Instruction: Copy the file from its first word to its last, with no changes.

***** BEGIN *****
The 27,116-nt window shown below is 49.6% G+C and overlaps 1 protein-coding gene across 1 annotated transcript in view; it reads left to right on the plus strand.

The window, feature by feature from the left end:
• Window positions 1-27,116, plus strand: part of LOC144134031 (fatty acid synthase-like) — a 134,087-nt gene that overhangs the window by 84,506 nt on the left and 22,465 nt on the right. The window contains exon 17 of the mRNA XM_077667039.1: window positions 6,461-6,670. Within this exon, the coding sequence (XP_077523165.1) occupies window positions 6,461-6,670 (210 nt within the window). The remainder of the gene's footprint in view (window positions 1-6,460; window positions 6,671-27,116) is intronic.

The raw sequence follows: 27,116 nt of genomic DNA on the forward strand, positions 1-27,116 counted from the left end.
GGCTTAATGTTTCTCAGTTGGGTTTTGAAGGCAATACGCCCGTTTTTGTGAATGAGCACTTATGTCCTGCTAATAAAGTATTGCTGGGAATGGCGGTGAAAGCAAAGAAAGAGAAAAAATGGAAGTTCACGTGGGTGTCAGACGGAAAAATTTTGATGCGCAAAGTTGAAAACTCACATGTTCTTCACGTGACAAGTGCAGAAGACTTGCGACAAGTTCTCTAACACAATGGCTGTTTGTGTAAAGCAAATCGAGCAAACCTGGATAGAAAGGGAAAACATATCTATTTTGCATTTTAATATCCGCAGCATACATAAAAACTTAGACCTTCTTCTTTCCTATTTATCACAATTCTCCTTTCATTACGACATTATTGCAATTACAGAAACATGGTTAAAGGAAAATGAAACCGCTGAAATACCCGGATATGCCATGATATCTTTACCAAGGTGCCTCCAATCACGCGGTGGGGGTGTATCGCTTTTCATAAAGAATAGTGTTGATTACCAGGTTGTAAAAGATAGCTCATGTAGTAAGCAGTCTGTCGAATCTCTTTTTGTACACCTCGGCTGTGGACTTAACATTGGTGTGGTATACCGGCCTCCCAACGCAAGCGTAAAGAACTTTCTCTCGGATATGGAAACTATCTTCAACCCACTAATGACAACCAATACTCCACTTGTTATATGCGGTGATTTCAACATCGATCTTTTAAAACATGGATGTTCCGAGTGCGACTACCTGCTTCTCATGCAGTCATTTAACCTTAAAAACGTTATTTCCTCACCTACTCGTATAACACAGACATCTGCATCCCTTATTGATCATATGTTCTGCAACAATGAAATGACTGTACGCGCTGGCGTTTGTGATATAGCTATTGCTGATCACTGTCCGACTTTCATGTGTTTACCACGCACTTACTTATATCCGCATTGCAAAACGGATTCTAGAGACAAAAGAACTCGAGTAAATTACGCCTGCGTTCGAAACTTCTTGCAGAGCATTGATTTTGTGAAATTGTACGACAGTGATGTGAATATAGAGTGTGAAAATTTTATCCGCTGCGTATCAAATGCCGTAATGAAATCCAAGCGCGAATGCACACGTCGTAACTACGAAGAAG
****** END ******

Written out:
The 27,116-nt window shown below is 49.6% G+C and overlaps 1 protein-coding gene across 1 annotated transcript in view; it reads left to right on the plus strand.

The window, feature by feature from the left end:
• Window positions 1-27,116, plus strand: part of LOC144134031 (fatty acid synthase-like) — a 134,087-nt gene that overhangs the window by 84,506 nt on the left and 22,465 nt on the right. The window contains exon 17 of the mRNA XM_077667039.1: window positions 6,461-6,670. Within this exon, the coding sequence (XP_077523165.1) occupies window positions 6,461-6,670 (210 nt within the window). The remainder of the gene's footprint in view (window positions 1-6,460; window positions 6,671-27,116) is intronic.

The raw sequence follows: 27,116 nt of genomic DNA on the forward strand, positions 1-27,116 counted from the left end.
GGCTTAATGTTTCTCAGTTGGGTTTTGAAGGCAATACGCCCGTTTTTGTGAATGAGCACTTATGTCCTGCTAATAAAGTATTGCTGGGAATGGCGGTGAAAGCAAAGAAAGAGAAAAAATGGAAGTTCACGTGGGTGTCAGACGGAAAAATTTTGATGCGCAAAGTTGAAAACTCACATGTTCTTCACGTGACAAGTGCAGAAGACTTGCGACAAGTTCTCTAACACAATGGCTGTTTGTGTAAAGCAAATCGAGCAAACCTGGATAGAAAGGGAAAACATATCTATTTTGCATTTTAATATCCGCAGCATACATAAAAACTTAGACCTTCTTCTTTCCTATTTATCACAATTCTCCTTTCATTACGACATTATTGCAATTACAGAAACATGGTTAAAGGAAAATGAAACCGCTGAAATACCCGGATATGCCATGATATCTTTACCAAGGTGCCTCCAATCACGCGGTGGGGGTGTATCGCTTTTCATAAAGAATAGTGTTGATTACCAGGTTGTAAAAGATAGCTCATGTAGTAAGCAGTCTGTCGAATCTCTTTTTGTACACCTCGGCTGTGGACTTAACATTGGTGTGGTATACCGGCCTCCCAACGCAAGCGTAAAGAACTTTCTCTCGGATATGGAAACTATCTTCAACCCACTAATGACAACCAATACTCCACTTGTTATATGCGGTGATTTCAACATCGATCTTTTAAAACATGGATGTTCCGAGTGCGACTACCTGCTTCTCATGCAGTCATTTAACCTTAAAAACGTTATTTCCTCACCTACTCGTATAACACAGACATCTGCATCCCTTATTGATCATATGTTCTGCAACAATGAAATGACTGTACGCGCTGGCGTTTGTGATATAGCTATTGCTGATCACTGTCCGACTTTCATGTGTTTACCACGCACTTACTTATATCCGCATTGCAAAACGGATTCTAGAGACAAAAGAACTCGAGTAAATTACGCCTGCGTTCGAAACTTCTTGCAGAGCATTGATTTTGTGAAATTGTACGACAGTGATGTGAATATAGAGTGTGAAAATTTTATCCGCTGCGTATCAAATGCCGTAATGAAATCCAAGCGCGAATGCACACGTCGTAACTACGAAGAAG